PC saving lives by donating stem cells

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A big-hearted West Midlands Police officer has helped save the life of someone he doesn’t know by donating stem cells.

PC Anil Bains was working at Perry Parr custody suite over two years ago when international charity DKMS visited with a pop-up stand. The 30-year-old father of two went to talk to them and agreed to sign up.

PC Anil Bains
PC Anil Bains works as a neighbourhood officer in Bartley Green 

DKMS is a company that was originally founded in Germany and now operates worldwide to give blood cancer and blood disorder patients a second chance of life
Anil, who now works as a neighbourhood policing officer in Bartley Green, explained: “They took a mouth swab and at the time, I didn’t really think I’d ever be called up.

“Four months ago, it came as a bit of a shock, when I was notified that I was on a short-list of possible donors and was asked to visit my local hospital for some tests.  The samples they took revealed that I was the best match for the patient and arrangements were made to donate at a hospital in Sheffield.

“Four days prior to the procedure, I had to give myself two injections a day, which were to boost the stem cells in my body. I was advised to take it easy, but only experienced some dull aches, so it wasn’t too bad.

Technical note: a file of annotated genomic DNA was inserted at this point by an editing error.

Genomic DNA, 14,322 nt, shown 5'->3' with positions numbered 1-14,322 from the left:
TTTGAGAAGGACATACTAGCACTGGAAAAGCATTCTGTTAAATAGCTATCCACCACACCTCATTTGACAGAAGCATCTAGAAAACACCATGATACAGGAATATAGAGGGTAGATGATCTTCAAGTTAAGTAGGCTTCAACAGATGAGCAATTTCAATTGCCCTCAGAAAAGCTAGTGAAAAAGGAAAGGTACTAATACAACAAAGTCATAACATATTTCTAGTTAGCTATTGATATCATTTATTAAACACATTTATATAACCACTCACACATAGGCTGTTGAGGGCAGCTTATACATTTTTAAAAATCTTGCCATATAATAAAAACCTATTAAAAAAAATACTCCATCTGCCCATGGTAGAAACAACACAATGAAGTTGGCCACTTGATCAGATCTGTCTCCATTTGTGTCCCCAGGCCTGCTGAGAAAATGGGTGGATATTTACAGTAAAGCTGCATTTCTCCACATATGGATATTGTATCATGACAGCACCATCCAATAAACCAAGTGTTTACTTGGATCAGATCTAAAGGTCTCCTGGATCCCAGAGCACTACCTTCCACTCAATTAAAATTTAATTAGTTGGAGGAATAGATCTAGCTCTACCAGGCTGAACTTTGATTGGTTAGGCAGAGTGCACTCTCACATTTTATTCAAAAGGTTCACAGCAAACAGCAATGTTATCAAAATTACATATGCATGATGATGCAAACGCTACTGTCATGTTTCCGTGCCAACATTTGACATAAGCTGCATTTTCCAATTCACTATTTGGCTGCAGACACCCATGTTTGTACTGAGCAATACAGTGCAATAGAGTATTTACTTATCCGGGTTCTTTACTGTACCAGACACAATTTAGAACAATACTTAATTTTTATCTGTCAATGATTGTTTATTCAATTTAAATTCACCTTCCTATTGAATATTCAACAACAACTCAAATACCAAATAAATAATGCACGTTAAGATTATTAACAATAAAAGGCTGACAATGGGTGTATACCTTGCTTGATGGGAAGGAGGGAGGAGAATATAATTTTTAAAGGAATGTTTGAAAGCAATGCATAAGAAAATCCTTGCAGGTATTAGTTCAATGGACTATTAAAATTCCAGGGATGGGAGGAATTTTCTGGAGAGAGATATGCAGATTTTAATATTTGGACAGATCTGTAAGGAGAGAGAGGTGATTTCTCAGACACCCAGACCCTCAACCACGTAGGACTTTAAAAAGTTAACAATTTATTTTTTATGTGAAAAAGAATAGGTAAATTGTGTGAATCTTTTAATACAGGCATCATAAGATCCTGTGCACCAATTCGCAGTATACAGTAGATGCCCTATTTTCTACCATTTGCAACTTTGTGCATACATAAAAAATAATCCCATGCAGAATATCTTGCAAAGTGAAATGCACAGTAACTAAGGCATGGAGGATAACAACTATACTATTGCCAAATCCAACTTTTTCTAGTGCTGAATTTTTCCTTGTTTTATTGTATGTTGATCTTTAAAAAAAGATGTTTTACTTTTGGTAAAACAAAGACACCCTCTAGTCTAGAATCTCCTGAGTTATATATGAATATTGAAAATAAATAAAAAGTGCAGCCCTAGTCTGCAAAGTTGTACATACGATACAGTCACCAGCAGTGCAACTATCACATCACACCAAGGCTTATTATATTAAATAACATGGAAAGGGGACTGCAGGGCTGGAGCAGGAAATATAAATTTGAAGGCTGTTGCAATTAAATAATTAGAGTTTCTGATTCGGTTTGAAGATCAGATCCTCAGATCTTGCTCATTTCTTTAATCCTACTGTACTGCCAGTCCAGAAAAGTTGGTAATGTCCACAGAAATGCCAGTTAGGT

“The donation involved taking blood from a vein in my right arm, where it went through a machine to extract the stem cells and then the processed blood was fed back into a vein in my other arm.

“After five hours, it turned out I had given five times more stem cells than the patient required. It really wasn’t painful and I completely recovered within a few days.

“It feels great to know that I’ve helped someone with blood cancer, and it’s become a joke in our neighbourhood team that I don’t just save lives at work!”

Anil in hospital

All Anil knows about the patient is that she is female and in her thirties. He’ll be allowed to meet her in two years’ time and wants to be able to pass on his best wishes to her.

Anil added: “Overall, it’s been a really positive experience, especially because it has motivated family, friends and colleagues to register with DKMS. There is a shortage of Black and Asian donors so I’d like to encourage everyone to consider signing up.

“It probably amounts to a week out of your life to save someone else’s life, which in the grand scheme of things, isn’t a lot.”

Find out more about signing up as a potential stem cell donor here.